Independent Partners: 10 top tips for retirement. Get your free guide here

Voices
Homeless Veterans charity auction: Cook with Angela Hartnett and Neil Borthwick at Merchants Tavern
charity appealTime is running out to secure your favourite lot as our auction closes at 2pm tomorrow
Arts and Entertainment
J Jefferson Farjeon at home in 1953
booksBooksellers say readers are turning away from modern thrillers and back to golden age of crime writing
Sport
Amir Khan is engaged in a broader battle than attempting to win a fight with Floyd Mayweather
boxing Exclusive: Amir Khan reveals plans to travel to Pakistan
News
Stacey Dooley was the only woman to be nominated in last month’s Grierson awards
mediaClare Balding and Davina McCall among those overlooked for Grierson awards
PROMOTED VIDEO
Voices
Joseph Kynaston Reeves arguing with Russell Brand outside the RBS’s London offices on Friday
voicesDJ Taylor: The great tradition of St Paul and Zola reached its nadir with a worker's rant to Russell Brand
News
Twitchers see things differently, depending on their gender
scienceNew study shows that birdwatching men have a lot in common with their feathered friends...
News
i100
Arts and Entertainment
Caroline Flack became the tenth winner of Strictly Come Dancing
tvReview: 'Absolutely phenomenal' Xtra Factor presenter wins Strictly Come Dancing final
Life and Style
A still from the 1939 film version of Margaret Mitchell's 'Gone with the Wind'
life
News
Xander van der Burgt, at the Royal Botanic Gardens, Kew
scienceA Kew Gardens botanist has found 25 new large tree species - and he's sure there are more out there
Arts and Entertainment
British actor Idris Elba is also a DJ and rapper who played Ibiza last summer
film
Finacial products from our partners
Property search
Latest stories from i100
Have you tried new the Independent Digital Edition apps?
Independent Dating
and  

By clicking 'Search' you
are agreeing to our
Terms of Use.

ES Rentals

    iJobs Job Widget
    iJobs Money & Business

    Carlton Senior Appointments: Private Banking Manager - Intl Bank - Los Angeles

    $200 - $350 per annum: Carlton Senior Appointments: Managing Producer – Office...

    Carlton Senior Appointments: San Fran - Investment Advisor – Ind Advisory Firm

    $125 - $225 per annum: Carlton Senior Appointments: San Fran - Investment Advi...

    Sheridan Maine: Commercial Finance Manager

    Up to £70,000 per annum + benefits: Sheridan Maine: Are you a qualified accoun...

    Sheridan Maine: Regulatory Reporting Accountant

    Up to £65,000 per annum + benefits: Sheridan Maine: Are you a qualified accoun...

    Day In a Page

    The week Hollywood got scared and had to grow up a bit

    The week Hollywood got scared and had to grow up a bit

    Sony suffered a chorus of disapproval after it withdrew 'The Interview', but it's not too late for it to take a stand, says Joan Smith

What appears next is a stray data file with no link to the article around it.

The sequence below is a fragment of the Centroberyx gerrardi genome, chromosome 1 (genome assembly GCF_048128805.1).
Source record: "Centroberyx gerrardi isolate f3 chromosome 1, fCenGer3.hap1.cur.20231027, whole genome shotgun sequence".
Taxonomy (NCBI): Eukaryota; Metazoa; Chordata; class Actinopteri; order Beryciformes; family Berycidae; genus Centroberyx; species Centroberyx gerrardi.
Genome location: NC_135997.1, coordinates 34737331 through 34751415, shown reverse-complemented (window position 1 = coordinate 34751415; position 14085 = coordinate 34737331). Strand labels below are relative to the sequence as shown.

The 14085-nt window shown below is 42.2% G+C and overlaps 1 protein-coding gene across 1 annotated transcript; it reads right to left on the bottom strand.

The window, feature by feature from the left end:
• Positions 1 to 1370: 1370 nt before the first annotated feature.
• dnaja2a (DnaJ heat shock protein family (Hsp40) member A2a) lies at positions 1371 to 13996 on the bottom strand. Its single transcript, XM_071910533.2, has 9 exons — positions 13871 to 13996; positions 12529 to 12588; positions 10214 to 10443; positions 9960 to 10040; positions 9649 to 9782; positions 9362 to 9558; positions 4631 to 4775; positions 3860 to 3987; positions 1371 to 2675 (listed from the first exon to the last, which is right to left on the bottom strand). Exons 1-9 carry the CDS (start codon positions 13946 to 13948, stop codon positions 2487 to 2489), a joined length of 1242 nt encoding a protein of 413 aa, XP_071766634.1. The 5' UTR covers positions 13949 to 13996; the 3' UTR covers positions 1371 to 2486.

From Widow Twankey to Mother Goose, how do the men who play panto dames get themselves ready for the performance of a lifetime?

    Panto dames: before and after

    From Widow Twankey to Mother Goose, how do the men who play panto dames get themselves ready for the performance of a lifetime?
    Thirties murder mystery novel is surprise runaway Christmas hit

    Thirties murder mystery novel is surprise runaway Christmas hit

    Booksellers say readers are turning away from dark modern thrillers and back to the golden age of crime writing
    Anne-Marie Huby: 'Charities deserve the best,' says founder of JustGiving

    Anne-Marie Huby: 'Charities deserve the best'

    Ten million of us have used the JustGiving website to donate to good causes. Its co-founder says that being dynamic is as important as being kind
    The botanist who hunts for giant trees at Kew Gardens

    The man who hunts giants

    A Kew Gardens botanist has found 25 new large tree species - and he's sure there are more out there
    The 12 ways of Christmas: Spare a thought for those who will be working to keep others safe during the festive season

    The 12 ways of Christmas

    We speak to a dozen people who will be working to keep others safe, happy and healthy over the holidays
    Birdwatching men have a lot in common with their feathered friends, new study shows

    The male exhibits strange behaviour

    A new study shows that birdwatching men have a lot in common with their feathered friends...
    Diaries of Evelyn Waugh, Virginia Woolf and Noël Coward reveal how they coped with the December blues

    Famous diaries: Christmas week in history

    Noël Coward parties into the night, Alan Clark bemoans the cost of servants, Evelyn Waugh ponders his drinking…
    From noble to narky, the fall of the open letter

    From noble to narky, the fall of the open letter

    The great tradition of St Paul and Zola reached its nadir with a hungry worker's rant to Russell Brand, says DJ Taylor
    A Christmas ghost story by Alison Moore: A prodigal daughter has a breakthrough

    A Christmas ghost story by Alison Moore

    The story was published earlier this month in 'Poor Souls' Light: Seven Curious Tales'
    Marian Keyes: The author on her pre-approved Christmas, true love's parking implications and living in the moment

    Marian Keyes

    The author on her pre-approved Christmas, true love's parking implications and living in the moment
    Bill Granger recipes: Our chef creates an Italian-inspired fish feast for Christmas Eve

    Bill Granger's Christmas Eve fish feast

    Bill's Italian friends introduced him to the Roman Catholic custom of a lavish fish supper on Christmas Eve. Here, he gives the tradition his own spin…
    Liverpool vs Arsenal: Brendan Rodgers is fighting for his reputation

    Rodgers fights for his reputation

    Liverpool manager tries to stay on his feet despite waves of criticism
    Amir Khan: 'The Taliban can threaten me but I must speak out... innocent kids, killed over nothing. It’s sick in the mind'

    Amir Khan attacks the Taliban

    'They can threaten me but I must speak out... innocent kids, killed over nothing. It’s sick in the mind'
    Michael Calvin: Sepp Blatter is my man of the year in sport. Bring on 2015, quick

    Michael Calvin's Last Word

    Sepp Blatter is my man of the year in sport. Bring on 2015, quick